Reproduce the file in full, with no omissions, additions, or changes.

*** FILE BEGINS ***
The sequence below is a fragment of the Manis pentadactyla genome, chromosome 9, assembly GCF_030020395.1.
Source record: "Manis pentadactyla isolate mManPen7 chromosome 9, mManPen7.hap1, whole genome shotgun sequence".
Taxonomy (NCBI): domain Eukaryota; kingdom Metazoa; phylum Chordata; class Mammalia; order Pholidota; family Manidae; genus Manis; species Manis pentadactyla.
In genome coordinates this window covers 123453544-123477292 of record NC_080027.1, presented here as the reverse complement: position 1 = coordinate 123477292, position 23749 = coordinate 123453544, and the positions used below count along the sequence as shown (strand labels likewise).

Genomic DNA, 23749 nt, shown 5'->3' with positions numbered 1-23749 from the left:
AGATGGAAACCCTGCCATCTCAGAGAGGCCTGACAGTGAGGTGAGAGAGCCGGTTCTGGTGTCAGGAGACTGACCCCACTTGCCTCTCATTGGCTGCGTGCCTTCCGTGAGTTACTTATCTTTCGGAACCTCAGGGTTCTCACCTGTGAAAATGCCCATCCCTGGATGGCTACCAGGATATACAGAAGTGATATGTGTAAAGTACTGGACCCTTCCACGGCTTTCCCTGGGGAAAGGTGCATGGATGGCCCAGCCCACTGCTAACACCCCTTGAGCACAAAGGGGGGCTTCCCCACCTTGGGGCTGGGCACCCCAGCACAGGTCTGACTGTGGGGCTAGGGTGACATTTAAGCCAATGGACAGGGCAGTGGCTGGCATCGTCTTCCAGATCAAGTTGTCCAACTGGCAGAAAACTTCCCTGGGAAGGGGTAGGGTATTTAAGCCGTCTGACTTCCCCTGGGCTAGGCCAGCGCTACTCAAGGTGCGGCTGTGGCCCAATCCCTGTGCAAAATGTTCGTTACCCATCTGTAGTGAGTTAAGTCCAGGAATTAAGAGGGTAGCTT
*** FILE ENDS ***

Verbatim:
The sequence below is a fragment of the Manis pentadactyla genome, chromosome 9, assembly GCF_030020395.1.
Source record: "Manis pentadactyla isolate mManPen7 chromosome 9, mManPen7.hap1, whole genome shotgun sequence".
Taxonomy (NCBI): domain Eukaryota; kingdom Metazoa; phylum Chordata; class Mammalia; order Pholidota; family Manidae; genus Manis; species Manis pentadactyla.
In genome coordinates this window covers 123453544-123477292 of record NC_080027.1, presented here as the reverse complement: position 1 = coordinate 123477292, position 23749 = coordinate 123453544, and the positions used below count along the sequence as shown (strand labels likewise).

Genomic DNA, 23749 nt, shown 5'->3' with positions numbered 1-23749 from the left:
AGATGGAAACCCTGCCATCTCAGAGAGGCCTGACAGTGAGGTGAGAGAGCCGGTTCTGGTGTCAGGAGACTGACCCCACTTGCCTCTCATTGGCTGCGTGCCTTCCGTGAGTTACTTATCTTTCGGAACCTCAGGGTTCTCACCTGTGAAAATGCCCATCCCTGGATGGCTACCAGGATATACAGAAGTGATATGTGTAAAGTACTGGACCCTTCCACGGCTTTCCCTGGGGAAAGGTGCATGGATGGCCCAGCCCACTGCTAACACCCCTTGAGCACAAAGGGGGGCTTCCCCACCTTGGGGCTGGGCACCCCAGCACAGGTCTGACTGTGGGGCTAGGGTGACATTTAAGCCAATGGACAGGGCAGTGGCTGGCATCGTCTTCCAGATCAAGTTGTCCAACTGGCAGAAAACTTCCCTGGGAAGGGGTAGGGTATTTAAGCCGTCTGACTTCCCCTGGGCTAGGCCAGCGCTACTCAAGGTGCGGCTGTGGCCCAATCCCTGTGCAAAATGTTCGTTACCCATCTGTAGTGAGTTAAGTCCAGGAATTAAGAGGGTAGCTT